and the projection of X1Y1 is the required point P1.

79

4.5

Constructing a view of a point on a plane

We know from property Def 2.5 (see figure 2.12) that if a plane a that

is projected into a picture plane p by a line family contains at least

one projection line in , its image is the line where a and p meet; this

line is called the edge view (EV) of a. The construction given below

generates the edge view of a plane given by three non-collinear points

or by the corners of a triangle.

In order to see a plane in edge view the viewer must assume a

position in space where a line in the plane appears as a point.

4.6

Different ways of seeing a plane in edge view

80

descriptive geometry. It can, for example, be used to determine the

distance between a point and a plane. All one has to do is generate an

edge view of the plane and project the point into the same view; the

distance between the point and the edge view, which is a line, is the

required distance. We will explore such kinds of spatial relationships

in the next chapter.

Construction: Edge view of a plane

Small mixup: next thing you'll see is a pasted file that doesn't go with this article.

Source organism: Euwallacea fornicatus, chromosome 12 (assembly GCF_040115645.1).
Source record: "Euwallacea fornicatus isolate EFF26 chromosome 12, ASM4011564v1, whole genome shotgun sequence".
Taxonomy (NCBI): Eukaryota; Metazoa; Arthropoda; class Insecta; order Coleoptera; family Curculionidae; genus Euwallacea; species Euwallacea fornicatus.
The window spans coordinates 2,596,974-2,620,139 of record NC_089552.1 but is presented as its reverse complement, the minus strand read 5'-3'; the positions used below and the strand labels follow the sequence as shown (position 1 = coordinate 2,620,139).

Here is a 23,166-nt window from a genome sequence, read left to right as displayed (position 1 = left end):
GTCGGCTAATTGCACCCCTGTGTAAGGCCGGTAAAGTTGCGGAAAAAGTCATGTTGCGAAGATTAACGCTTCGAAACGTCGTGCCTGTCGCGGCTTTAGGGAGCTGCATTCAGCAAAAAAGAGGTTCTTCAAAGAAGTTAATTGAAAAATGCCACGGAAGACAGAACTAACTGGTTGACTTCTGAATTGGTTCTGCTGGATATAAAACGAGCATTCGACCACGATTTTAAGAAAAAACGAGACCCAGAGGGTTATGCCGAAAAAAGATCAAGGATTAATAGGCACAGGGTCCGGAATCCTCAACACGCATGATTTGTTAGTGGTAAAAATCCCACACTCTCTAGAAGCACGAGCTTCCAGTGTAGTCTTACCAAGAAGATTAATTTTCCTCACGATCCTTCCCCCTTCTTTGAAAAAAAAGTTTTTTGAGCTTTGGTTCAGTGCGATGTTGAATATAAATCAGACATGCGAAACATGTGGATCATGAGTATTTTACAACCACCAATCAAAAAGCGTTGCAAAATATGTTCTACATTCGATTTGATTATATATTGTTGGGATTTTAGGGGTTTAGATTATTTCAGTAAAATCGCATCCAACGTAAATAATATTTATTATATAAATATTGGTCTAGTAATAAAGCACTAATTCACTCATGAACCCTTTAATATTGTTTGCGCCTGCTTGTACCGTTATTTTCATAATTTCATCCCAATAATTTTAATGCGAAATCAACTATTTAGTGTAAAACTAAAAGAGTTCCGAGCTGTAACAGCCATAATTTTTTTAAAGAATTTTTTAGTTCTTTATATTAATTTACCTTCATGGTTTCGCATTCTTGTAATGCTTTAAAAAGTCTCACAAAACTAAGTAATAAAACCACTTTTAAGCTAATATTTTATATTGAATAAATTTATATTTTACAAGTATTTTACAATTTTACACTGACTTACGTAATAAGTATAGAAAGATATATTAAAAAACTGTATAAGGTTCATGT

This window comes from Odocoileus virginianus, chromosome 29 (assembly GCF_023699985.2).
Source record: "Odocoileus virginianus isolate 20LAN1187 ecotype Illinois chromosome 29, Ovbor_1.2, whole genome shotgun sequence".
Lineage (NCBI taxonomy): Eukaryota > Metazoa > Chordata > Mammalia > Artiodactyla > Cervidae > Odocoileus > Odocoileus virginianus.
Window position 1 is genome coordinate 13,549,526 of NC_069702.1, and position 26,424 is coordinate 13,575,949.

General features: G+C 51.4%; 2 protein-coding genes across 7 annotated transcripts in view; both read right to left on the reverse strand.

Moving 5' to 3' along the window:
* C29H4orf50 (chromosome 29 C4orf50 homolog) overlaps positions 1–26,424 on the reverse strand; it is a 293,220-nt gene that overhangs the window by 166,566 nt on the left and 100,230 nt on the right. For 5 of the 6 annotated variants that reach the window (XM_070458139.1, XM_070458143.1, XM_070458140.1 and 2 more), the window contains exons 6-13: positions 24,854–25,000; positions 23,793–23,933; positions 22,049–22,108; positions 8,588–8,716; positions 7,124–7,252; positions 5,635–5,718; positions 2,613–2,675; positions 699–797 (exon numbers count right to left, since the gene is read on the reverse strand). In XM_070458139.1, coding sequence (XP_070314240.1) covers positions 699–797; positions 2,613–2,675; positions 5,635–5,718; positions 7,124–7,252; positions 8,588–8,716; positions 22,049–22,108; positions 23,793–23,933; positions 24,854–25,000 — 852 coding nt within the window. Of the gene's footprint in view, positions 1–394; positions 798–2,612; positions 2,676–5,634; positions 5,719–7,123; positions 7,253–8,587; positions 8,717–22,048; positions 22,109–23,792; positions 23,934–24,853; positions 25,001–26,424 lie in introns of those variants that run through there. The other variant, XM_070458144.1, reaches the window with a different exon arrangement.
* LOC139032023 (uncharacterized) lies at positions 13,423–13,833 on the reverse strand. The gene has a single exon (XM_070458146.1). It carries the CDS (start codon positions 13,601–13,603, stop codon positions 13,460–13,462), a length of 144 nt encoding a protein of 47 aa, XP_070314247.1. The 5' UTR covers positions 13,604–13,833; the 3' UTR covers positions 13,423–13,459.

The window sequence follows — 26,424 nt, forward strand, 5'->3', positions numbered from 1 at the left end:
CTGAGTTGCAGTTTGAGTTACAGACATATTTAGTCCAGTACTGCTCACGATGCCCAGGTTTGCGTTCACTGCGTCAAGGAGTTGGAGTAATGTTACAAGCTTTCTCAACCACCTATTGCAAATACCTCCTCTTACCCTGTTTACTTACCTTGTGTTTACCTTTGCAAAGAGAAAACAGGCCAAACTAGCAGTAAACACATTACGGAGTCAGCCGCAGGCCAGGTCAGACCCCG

and 2, find an edge view of ABC.

There are four steps:

1. Select a view, say 2, and draw an interior segment of ABC,

parallel to 1| 2; in many cases, it is convenient to select one

corner of ABC as an endpoint of this segment; in 4,7, corner A

was selected and a segment A2X2 drawn. This and the following

step can be omitted if in one view, a side of ABC is parallel to

1 | 2. This side will play the same role as the segment in step 3

2. Project the endpoints of A2X2 into view 1; A1X1 now appears in

TL. (Why?)

3. Select a folding line 1 | 3 perpendicular to A1X1 to define an

auxiliary view 3.

4. Project ABC from 1 into 3. Points A, B and C will be collinear,

and ABC (and the plane defined by it) appear in edge view in

view 3.

The construction is illustrated in 4.7.

4.7

Constructing the edge view (EV) of a plane surface

81

chosen an arbitrary line. In this case, we would need to create an

additional auxiliary view that showed this line in TL before

constructing an edge view of the plane. See 4.8.

4.8

Edge view of a plane

A worked example

which lie on the surface of the plane. This is a convenient way of

describing sloping grounds such as a hillside. The example, shown in

4.9, shows house on uniformly sloping ground. The problem is to

find a view of the house showing the ground in edge view.

82

4.9

The problem:

Finding a view of the house showing the sloping ground in edge view

In 4.9 we are given the top (t) and front (f) views of the house and the

sloping ground indicated by parallel lines l and m. Notice that the

front view of the house shows where two exterior walls of the base of

house meet the sloping ground. The lines, a and b, can, in fact, be

constructed from the top view and an incomplete front view using

techniques that will be discussed in subsequent chapters. However,